But when we have said thus much of Messrs. Moody and Sankey, we have, as far as we can see, given them credit for all the spiritual power they possess. Nine-tenths of what Mr. Moody says is eager, undiscriminating, narrow common-place, which only very rarely compasses any depth or tenderness of touch. Nor does it seem to us that the stimulating influence he casts over those Evangelical ministers who attend these meetings to help in the revivals is at all striking. At the prayer-meeting at Exeter Hall on Wednesday there was something quite melan- choly in the wordy aridity which was the only result of com- petitive praying. From various parts of the hall arose, some- times simultaneously, the driest conceivable jets of petition, which, if they had proceeded simultaneously in a confusion of tongues, instead of the author of one waiting for another to end before he took up the tale, would have produced not a jot less of effect than they actually did. If Mr. Moody's prayer of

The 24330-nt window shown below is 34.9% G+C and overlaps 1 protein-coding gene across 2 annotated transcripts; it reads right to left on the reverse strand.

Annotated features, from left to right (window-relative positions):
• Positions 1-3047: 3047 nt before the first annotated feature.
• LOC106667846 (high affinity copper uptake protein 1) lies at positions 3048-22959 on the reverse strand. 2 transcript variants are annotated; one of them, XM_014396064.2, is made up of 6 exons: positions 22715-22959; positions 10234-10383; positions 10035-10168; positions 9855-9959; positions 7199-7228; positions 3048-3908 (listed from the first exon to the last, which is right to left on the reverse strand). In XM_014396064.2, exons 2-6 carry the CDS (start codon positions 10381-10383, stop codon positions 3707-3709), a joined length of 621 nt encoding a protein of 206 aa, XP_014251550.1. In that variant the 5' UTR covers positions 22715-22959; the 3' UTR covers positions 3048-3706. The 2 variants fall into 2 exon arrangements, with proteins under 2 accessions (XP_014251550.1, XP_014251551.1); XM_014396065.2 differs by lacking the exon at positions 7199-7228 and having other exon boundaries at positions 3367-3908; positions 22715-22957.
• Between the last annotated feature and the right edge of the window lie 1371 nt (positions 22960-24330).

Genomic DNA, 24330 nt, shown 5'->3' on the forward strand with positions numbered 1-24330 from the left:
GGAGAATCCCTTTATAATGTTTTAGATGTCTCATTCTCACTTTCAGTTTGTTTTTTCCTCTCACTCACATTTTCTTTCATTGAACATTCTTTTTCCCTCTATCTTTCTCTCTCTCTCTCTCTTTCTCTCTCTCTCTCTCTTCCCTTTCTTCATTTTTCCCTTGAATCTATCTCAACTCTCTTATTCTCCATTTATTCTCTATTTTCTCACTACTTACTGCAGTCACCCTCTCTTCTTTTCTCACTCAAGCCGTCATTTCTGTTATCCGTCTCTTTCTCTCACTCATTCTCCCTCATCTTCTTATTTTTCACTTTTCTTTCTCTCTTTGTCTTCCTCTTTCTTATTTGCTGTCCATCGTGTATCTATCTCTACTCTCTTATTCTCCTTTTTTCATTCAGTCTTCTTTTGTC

the previous evening, that all the gritty activity of these business- like prayer-mills -might be "hushed," had but been answered, the external effect would have been infinitely more solemn, and the internal, we suspect, less unspirituaL Indeed, the spectacle of that vast ocean, as it were, of .only to stolid humanity, heaped together, as we have a right to suppose, in the dumb hope of something greater, something divine, finding out the life which lay hid behind those- wistful but vacant faces, was infinitely more impressive in its mute, appeal for help than any words which ordinary men could utter. And to our minds, the only effect of the various Dryasduet little fountains which bubbled up their verbal thankfulness that people had come together in such vast numbers to seek what assuredly did not, on that occasion, appear to be forthcoming,—some guidance of the Holy Spirit to deeper life, —wag to suggest with great vividness the melancholy impression not of one sheep wandering on the bare mountains while ninety and nine were safely in the fold, but of ninety and nine wandering there to every one that could be imagined in any kind of fold. And yet the greater number by far of those present, both at Islington and in Exeter Hall, , were, we believe, regular attendants on Christian worship. The ease with which they recognised and joined in the hymns seemed to show as much. But if so, the wistfulness of seeking was not the less, for the formal profession of having found. Probably they might most of them have said with perfect truth, "The word of the Lord was precious in those days, there was no open vision," but that they had dreamed a dream that by _congregating in large enough numbers to hear a couple of worthy men who made great and,.jnat boast cL being mere babes and sucklings,—feeble instruments in God's hands, who could do nothing,by their own powers, —they might somehow earn a kind of guidance of which they had heard much, but had no true experience.